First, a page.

Read To Write
Your reading time translates into how well you write.
Study not just read, the classics of the fantasy genre, taking note of what you love about each writer’s approach.
What is your challenge? World-building, character development, plot twists? See how your favorite author handles these.
Market knowledge is vital
First-time fantasy writers need to consider their audience. Do you intend to write for children, young adults, or more mature readers? What fantasy subgenre would your story fall into high fantasy, steampunk, dystopian, paranormal? Identifying your market can help you develop a sales strategy and make creative decisions.
Take it slow
Setting up an entire fictional universe is a huge task. Write short stories that feature your main character or others without any plans to publish. Tolkien wrote several unpublished stories set in Middle-earth before writing The Hobbit. You can then develop your fantasy story naturally without the publishing goal pressures.
The next step is to go big
Fantasy often involves creating a new world. You can do this by imagining not just the geography of the place but also the customs, culture, and history as well. Good fantasy weaves these sometimes mundane details into the plot. Take, for example, how George R.R. Martin uses the seasons-especially winter-in A Song of Ice and Fire.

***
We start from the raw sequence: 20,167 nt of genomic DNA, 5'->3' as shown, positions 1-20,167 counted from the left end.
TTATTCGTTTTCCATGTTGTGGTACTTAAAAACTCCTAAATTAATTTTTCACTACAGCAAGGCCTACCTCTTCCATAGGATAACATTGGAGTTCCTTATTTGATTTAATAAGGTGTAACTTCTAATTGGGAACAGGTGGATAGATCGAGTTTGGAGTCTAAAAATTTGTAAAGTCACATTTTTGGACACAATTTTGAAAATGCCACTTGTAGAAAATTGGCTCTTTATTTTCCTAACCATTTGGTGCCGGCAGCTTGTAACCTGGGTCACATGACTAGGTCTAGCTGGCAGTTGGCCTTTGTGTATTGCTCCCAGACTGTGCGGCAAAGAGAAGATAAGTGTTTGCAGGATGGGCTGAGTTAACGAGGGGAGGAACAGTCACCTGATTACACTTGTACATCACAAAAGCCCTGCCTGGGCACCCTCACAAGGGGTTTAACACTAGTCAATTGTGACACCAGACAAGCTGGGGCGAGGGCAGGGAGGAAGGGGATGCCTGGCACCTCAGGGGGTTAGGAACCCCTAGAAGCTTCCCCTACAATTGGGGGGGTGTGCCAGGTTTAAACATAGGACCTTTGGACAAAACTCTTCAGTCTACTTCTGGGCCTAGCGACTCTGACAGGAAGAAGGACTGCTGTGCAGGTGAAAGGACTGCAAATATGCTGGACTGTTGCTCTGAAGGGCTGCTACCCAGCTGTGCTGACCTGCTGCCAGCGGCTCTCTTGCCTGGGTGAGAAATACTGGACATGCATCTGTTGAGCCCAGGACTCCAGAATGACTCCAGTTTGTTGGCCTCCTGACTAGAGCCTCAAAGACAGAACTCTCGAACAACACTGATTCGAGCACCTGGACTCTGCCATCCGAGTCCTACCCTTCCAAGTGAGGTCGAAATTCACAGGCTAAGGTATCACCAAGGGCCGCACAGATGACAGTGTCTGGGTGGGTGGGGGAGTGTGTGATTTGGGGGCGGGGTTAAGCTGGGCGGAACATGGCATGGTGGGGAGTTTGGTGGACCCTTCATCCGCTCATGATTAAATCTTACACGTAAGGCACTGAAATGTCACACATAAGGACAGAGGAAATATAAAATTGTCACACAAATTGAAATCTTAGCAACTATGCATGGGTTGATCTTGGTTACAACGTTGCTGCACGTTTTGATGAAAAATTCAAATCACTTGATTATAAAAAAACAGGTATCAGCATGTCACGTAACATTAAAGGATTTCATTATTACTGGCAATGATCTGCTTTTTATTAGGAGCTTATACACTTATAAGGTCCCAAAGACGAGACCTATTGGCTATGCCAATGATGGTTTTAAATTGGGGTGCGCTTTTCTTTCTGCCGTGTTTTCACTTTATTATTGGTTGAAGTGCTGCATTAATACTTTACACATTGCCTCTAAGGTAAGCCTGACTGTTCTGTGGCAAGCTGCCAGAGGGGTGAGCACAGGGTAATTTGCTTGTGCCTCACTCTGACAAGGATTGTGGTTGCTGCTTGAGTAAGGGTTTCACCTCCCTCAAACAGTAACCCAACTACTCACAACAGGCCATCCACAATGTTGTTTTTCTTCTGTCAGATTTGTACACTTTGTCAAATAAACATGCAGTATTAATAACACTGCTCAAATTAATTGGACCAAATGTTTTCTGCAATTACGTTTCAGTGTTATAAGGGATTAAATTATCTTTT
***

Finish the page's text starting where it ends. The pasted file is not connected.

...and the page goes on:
Select a perspective
A fantasy novel or fantasy series can take place in third-person through the eyes of an omniscient narrator or in first-person through the eyes of multiple characters. Unlike the first method, when you allow your characters to lead, your readers will discover the world as they do, which will build suspense and surprise.
Learn about your characters
Create characters as complex, unique, and imperfect as people in the real world to avoid tired fantasy tropes. If you can sketch your characters, do so-if not, write down everything you know about them. Create a standard set of questions to ask your characters about their motives, emotions, habits, and history.
Write an outline of your story
It is never easy to write a novel, but telling a fantasy story is often particularly difficult. To keep track of timelines, plots, and characters, even the pros use outlines – Rowling shared bits of her Harry Potter spreadsheet. This practice ensures you won’t lose any threads and provides a way forward if you get stuck.
Rules must be made and followed
Even the most epic fantasy must be grounded in reality to be credible. Consider researching societal basics, like politics or economics, if this is your first book set in a fictional world. Ask simple questions like, “Where do rivers come from?” Even magic systems can, and should, have plausible explanations.
Dialogue authenticity matters
Similarly, the way your characters speak can express their moods and motivations and their cultural origins within the civilization you have created.
Remember the most and perhaps the only place for conversation in books is to advance the story. Advancing the story is could be engaging the reader with a deeper understanding of the character or moving the plot forward.
As soon as you create a unique world and populate it with interesting characters, it can be tempting to explain everything and introduce everyone in the first few pages, but doing so could overwhelm the reader. As you tell the story, use the five senses to draw your audience deeper into the story as you reveal your carefully crafted fiction bit-by-bit.